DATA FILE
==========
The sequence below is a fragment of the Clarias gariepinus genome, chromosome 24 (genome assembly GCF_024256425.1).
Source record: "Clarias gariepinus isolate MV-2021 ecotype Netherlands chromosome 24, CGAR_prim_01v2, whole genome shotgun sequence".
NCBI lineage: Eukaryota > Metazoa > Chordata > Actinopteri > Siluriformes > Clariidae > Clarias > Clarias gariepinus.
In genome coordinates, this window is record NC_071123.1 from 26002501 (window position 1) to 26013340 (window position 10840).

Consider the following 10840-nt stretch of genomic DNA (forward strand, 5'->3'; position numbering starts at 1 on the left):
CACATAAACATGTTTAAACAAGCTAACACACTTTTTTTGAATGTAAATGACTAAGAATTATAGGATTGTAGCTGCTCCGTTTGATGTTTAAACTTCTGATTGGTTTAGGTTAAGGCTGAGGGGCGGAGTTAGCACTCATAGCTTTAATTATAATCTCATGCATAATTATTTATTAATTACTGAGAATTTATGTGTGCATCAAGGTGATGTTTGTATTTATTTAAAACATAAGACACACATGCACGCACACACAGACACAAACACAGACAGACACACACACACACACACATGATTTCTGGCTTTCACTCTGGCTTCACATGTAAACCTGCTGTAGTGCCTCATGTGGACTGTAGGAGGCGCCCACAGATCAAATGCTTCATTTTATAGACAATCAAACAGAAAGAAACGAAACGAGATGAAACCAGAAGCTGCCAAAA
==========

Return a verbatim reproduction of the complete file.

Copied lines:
The sequence below is a fragment of the Clarias gariepinus genome, chromosome 24 (genome assembly GCF_024256425.1).
Source record: "Clarias gariepinus isolate MV-2021 ecotype Netherlands chromosome 24, CGAR_prim_01v2, whole genome shotgun sequence".
NCBI lineage: Eukaryota > Metazoa > Chordata > Actinopteri > Siluriformes > Clariidae > Clarias > Clarias gariepinus.
In genome coordinates, this window is record NC_071123.1 from 26002501 (window position 1) to 26013340 (window position 10840).

Consider the following 10840-nt stretch of genomic DNA (forward strand, 5'->3'; position numbering starts at 1 on the left):
CACATAAACATGTTTAAACAAGCTAACACACTTTTTTTGAATGTAAATGACTAAGAATTATAGGATTGTAGCTGCTCCGTTTGATGTTTAAACTTCTGATTGGTTTAGGTTAAGGCTGAGGGGCGGAGTTAGCACTCATAGCTTTAATTATAATCTCATGCATAATTATTTATTAATTACTGAGAATTTATGTGTGCATCAAGGTGATGTTTGTATTTATTTAAAACATAAGACACACATGCACGCACACACAGACACAAACACAGACAGACACACACACACACACACATGATTTCTGGCTTTCACTCTGGCTTCACATGTAAACCTGCTGTAGTGCCTCATGTGGACTGTAGGAGGCGCCCACAGATCAAATGCTTCATTTTATAGACAATCAAACAGAAAGAAACGAAACGAGATGAAACCAGAAGCTGCCAAAA